Not too many things strike fear into your soul like making sure you do your taxes correctly. The last thing you want is an audit letter from the IRS. But your eagerness to be as accurate as possible and stay out of trouble with the IRS, you could be more susceptible to scams.

That's why the IRS has released what they call the 'Dirty Dozen' list to warn you about probable scams.

First and foremost, know that nobody from the IRS will ever call you asking for personal information. Never give out personal information via a phone line or other means.

"We are doing everything we can to help taxpayers avoid scams as the tax season continues," said IRS Commissioner John Koskinen. "Whether it's a phone scam or scheme to steal a taxpayer's identity, there are simple steps to take to help stop these con artists. We urge taxpayers to visit for more information and to be wary of these dozen tax scams."

With that in mind, here are the "Dirty Dozen" schemes:

Phone Scams
Getting a call from someone saying they're with the IRS and demanding you give them information. Don't!

Watch out for fake emails or websites that can steal your information. The IRS will never email you asking for your info.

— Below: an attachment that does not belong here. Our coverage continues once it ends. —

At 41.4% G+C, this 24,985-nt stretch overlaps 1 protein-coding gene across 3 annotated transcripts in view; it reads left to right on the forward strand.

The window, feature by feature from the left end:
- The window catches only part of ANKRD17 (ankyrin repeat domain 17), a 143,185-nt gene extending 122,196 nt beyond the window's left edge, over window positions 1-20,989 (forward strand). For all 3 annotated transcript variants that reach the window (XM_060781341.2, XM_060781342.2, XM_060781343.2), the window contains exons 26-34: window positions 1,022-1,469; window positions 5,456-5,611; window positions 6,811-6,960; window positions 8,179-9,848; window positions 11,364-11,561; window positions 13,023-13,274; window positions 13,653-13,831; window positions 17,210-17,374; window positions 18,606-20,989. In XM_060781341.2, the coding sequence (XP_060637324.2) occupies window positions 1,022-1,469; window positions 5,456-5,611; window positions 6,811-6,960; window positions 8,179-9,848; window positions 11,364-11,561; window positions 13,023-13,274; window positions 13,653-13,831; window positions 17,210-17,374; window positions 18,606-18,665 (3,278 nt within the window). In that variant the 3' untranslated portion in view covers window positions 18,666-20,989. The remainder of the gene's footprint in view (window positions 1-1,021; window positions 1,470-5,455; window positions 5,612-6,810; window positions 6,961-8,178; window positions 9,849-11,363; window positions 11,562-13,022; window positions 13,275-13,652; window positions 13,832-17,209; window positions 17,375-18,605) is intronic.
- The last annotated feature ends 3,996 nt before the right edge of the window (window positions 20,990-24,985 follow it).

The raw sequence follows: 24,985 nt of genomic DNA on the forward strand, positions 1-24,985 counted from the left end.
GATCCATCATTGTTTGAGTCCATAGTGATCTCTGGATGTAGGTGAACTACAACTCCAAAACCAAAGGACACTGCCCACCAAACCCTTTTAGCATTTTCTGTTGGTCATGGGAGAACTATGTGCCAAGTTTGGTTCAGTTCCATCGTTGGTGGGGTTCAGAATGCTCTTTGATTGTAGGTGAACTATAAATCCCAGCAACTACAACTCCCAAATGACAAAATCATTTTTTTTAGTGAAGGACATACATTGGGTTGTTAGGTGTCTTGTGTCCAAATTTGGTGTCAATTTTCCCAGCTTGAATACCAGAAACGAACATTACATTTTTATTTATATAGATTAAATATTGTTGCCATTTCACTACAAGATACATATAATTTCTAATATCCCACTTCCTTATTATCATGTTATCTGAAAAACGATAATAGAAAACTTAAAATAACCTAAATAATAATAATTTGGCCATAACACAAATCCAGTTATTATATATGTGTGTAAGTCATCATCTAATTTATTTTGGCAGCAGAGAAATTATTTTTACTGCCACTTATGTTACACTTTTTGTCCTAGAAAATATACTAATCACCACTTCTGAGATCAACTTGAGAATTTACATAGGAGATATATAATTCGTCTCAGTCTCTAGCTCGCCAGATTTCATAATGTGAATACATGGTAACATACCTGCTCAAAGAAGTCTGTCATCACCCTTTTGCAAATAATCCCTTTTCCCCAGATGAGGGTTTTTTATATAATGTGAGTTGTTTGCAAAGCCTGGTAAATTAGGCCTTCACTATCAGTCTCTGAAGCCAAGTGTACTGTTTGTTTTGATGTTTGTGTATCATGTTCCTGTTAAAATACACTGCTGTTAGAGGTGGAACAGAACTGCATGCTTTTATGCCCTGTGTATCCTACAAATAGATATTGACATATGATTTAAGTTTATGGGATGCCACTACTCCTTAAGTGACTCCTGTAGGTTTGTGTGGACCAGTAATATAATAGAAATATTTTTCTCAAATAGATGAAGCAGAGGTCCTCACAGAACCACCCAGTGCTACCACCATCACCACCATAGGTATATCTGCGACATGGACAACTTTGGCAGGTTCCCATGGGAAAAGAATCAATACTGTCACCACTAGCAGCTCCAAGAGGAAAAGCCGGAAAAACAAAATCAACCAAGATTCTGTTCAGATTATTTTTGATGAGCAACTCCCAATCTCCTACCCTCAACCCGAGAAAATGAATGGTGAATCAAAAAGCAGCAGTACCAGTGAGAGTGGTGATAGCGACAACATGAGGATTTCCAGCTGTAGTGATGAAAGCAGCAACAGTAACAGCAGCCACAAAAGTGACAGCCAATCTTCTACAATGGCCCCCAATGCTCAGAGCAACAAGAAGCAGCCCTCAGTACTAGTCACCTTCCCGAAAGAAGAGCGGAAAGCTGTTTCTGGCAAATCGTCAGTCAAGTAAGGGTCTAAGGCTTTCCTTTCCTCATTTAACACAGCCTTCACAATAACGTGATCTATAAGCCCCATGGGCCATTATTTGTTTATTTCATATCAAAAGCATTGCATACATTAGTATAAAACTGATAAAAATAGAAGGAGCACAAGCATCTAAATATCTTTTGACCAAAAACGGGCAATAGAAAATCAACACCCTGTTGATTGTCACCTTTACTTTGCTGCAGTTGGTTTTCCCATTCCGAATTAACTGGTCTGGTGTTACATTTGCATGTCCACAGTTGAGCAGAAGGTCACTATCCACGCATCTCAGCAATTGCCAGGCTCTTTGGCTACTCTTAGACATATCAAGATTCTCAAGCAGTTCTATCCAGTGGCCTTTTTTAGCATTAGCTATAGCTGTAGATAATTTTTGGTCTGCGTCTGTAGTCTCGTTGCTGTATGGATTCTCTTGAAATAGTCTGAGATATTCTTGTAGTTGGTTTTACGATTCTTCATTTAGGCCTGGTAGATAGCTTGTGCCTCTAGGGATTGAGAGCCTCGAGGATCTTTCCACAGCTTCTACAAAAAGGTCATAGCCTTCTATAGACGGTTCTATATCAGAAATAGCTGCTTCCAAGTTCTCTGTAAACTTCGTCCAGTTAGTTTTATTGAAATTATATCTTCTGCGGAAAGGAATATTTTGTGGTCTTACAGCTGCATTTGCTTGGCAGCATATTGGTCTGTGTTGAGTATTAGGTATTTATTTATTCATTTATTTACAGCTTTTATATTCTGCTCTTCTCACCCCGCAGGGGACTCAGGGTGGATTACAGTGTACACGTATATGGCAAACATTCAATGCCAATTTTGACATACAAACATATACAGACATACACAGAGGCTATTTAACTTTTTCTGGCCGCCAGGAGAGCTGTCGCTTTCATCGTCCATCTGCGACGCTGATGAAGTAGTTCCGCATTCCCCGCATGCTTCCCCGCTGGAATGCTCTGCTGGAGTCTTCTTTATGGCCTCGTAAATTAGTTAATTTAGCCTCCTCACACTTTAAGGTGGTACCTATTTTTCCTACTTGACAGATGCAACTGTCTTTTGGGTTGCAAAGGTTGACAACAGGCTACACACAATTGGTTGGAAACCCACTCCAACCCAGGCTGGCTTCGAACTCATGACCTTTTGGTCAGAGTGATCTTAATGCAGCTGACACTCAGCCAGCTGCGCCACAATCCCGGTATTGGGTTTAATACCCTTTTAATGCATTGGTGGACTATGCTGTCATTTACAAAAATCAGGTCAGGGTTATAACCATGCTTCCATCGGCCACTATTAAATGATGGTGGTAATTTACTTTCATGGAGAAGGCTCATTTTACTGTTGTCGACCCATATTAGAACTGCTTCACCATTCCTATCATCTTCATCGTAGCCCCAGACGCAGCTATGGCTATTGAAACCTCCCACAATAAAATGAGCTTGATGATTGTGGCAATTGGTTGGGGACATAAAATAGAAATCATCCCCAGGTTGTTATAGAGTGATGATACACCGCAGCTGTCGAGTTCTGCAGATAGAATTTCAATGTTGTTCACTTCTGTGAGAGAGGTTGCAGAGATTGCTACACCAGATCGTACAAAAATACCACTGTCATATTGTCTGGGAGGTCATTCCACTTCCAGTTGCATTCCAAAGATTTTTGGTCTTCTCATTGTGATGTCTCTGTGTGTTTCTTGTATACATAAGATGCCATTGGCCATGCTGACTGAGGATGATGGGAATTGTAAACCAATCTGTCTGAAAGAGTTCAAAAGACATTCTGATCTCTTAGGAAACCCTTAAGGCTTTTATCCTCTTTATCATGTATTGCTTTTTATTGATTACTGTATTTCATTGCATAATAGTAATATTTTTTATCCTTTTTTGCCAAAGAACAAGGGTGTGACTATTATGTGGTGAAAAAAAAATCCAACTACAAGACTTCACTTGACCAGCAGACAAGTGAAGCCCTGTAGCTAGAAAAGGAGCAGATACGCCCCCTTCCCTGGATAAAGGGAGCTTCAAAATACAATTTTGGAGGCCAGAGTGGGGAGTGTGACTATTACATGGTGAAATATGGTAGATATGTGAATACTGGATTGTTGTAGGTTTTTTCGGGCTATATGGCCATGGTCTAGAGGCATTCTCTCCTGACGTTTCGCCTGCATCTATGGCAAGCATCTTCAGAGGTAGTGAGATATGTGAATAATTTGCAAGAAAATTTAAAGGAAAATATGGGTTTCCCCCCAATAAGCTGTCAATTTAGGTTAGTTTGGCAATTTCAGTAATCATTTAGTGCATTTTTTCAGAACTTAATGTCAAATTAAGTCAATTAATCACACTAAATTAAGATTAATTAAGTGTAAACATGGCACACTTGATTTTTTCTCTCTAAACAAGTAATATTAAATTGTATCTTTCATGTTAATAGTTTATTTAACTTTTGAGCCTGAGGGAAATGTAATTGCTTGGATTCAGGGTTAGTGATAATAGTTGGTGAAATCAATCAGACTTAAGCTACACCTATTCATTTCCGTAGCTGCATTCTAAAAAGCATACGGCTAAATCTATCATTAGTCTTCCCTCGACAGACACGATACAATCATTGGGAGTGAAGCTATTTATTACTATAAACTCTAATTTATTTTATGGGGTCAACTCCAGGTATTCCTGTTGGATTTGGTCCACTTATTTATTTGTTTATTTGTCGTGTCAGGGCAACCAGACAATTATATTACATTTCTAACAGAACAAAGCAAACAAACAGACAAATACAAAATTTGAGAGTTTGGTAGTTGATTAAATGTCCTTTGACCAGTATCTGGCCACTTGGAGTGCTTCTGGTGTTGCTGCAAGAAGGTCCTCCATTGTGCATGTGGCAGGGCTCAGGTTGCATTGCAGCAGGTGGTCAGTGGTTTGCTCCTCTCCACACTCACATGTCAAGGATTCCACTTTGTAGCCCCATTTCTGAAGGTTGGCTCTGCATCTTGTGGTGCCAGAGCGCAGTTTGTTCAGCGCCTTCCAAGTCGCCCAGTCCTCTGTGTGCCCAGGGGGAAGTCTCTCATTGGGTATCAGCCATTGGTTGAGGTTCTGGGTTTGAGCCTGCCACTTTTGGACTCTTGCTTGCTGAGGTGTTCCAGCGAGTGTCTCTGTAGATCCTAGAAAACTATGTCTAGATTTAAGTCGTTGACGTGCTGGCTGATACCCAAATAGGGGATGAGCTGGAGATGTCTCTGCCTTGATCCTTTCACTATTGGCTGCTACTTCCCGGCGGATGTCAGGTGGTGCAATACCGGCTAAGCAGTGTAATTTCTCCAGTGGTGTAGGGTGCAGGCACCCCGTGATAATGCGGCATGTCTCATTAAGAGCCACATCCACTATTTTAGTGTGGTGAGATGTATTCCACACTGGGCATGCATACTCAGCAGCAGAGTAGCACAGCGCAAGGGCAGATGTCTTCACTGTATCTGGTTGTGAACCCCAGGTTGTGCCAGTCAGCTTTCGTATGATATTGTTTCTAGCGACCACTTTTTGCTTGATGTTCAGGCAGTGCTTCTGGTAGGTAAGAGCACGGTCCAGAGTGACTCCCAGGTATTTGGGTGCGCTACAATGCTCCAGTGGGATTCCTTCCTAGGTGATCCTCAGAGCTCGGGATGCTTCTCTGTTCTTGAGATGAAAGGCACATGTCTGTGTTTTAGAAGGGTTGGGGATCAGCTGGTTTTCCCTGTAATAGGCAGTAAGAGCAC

Identity Theft
Tax time is one of the worst times for identity theft. Criminals may file a fake return using your Social Security number.

Return Preparer Fraud
If you have your taxes done by someone, make sure they're reputable. There are some dishonest preparers who'd love to access to all of your information for identity theft purposes.

Offshore Tax Avoidance
Basically, when you keep your money in another country to avoid taxes. Not a good idea. The IRS even offers its Offshore Voluntary Disclosure Program to help you get your taxes in order.

Inflated Refund Claims
This is when someone promises you that, by going with them, they'll guarantee you the most refund. Although this may be true in some cases, the red flag is if they ask you to sign a blank return. This may come with charging fees based on percentage of refund.

Fake Charities
Watch out for charities looking for donations from you as they might not be legit. Do the research before donating.

Hiding Income with Fake Documents
Hiding taxable income via fake Form 1099. The idea of fake documents to reduce tax bills or to inflate your refund. You are legally responsible, no matter who fills out the form. Be honest.

Abusive Tax Shelters
The IRS urges you to avoid using abusive tax structures to avoid paying taxes. If it sounds too good to be true, it probably is.

Falsifying Income to Claim Credits
Don't. You may have to prove it.

Excessive Claims for Fuel Tax Credits
This is when you claim gas money as your work requires you to travel say, for instance, if you're a farmer or you have offices in Yakima and Sunnyside and provide your own vehicle. Save those receipts.

Frivolous Tax Arguments
Someone may encourage you to make an extreme claim to avoid paying taxes owed. You may get fined $5,000 if you try.

If you have any questions or need more information on scams or taxes in general, visit the IRS's website.

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